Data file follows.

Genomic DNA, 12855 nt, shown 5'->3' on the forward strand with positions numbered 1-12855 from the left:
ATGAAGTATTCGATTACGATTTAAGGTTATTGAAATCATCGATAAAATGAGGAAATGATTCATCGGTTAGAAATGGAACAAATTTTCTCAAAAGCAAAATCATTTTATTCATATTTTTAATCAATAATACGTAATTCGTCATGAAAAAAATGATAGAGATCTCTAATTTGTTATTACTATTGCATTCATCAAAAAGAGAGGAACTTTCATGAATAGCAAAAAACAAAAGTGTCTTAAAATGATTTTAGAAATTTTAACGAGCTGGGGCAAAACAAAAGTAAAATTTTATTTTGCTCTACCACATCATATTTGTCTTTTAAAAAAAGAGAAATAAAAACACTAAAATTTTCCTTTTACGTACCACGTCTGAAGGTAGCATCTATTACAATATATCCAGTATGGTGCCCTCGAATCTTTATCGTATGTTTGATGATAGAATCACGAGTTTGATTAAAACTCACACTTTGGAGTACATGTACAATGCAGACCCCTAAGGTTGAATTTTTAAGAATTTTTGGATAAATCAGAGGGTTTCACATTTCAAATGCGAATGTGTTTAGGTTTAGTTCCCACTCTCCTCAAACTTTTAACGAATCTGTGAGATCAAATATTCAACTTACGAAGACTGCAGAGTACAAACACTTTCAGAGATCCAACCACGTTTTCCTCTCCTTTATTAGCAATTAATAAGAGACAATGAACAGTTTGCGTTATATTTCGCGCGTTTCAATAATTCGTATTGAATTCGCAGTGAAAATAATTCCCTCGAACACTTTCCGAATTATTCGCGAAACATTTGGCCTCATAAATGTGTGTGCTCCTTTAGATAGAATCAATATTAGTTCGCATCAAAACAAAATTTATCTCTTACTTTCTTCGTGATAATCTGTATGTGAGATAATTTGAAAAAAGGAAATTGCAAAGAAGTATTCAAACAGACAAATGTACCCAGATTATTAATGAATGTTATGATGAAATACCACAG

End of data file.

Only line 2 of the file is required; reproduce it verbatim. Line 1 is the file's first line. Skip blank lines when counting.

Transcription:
ATGAAGTATTCGATTACGATTTAAGGTTATTGAAATCATCGATAAAATGAGGAAATGATTCATCGGTTAGAAATGGAACAAATTTTCTCAAAAGCAAAATCATTTTATTCATATTTTTAATCAATAATACGTAATTCGTCATGAAAAAAATGATAGAGATCTCTAATTTGTTATTACTATTGCATTCATCAAAAAGAGAGGAACTTTCATGAATAGCAAAAAACAAAAGTGTCTTAAAATGATTTTAGAAATTTTAACGAGCTGGGGCAAAACAAAAGTAAAATTTTATTTTGCTCTACCACATCATATTTGTCTTTTAAAAAAAGAGAAATAAAAACACTAAAATTTTCCTTTTACGTACCACGTCTGAAGGTAGCATCTATTACAATATATCCAGTATGGTGCCCTCGAATCTTTATCGTATGTTTGATGATAGAATCACGAGTTTGATTAAAACTCACACTTTGGAGTACATGTACAATGCAGACCCCTAAGGTTGAATTTTTAAGAATTTTTGGATAAATCAGAGGGTTTCACATTTCAAATGCGAATGTGTTTAGGTTTAGTTCCCACTCTCCTCAAACTTTTAACGAATCTGTGAGATCAAATATTCAACTTACGAAGACTGCAGAGTACAAACACTTTCAGAGATCCAACCACGTTTTCCTCTCCTTTATTAGCAATTAATAAGAGACAATGAACAGTTTGCGTTATATTTCGCGCGTTTCAATAATTCGTATTGAATTCGCAGTGAAAATAATTCCCTCGAACACTTTCCGAATTATTCGCGAAACATTTGGCCTCATAAATGTGTGTGCTCCTTTAGATAGAATCAATATTAGTTCGCATCAAAACAAAATTTATCTCTTACTTTCTTCGTGATAATCTGTATGTGAGATAATTTGAAAAAAGGAAATTGCAAAGAAGTATTCAAACAGACAAATGTACCCAGATTATTAATGAATGTTATGATGAAATACCACAG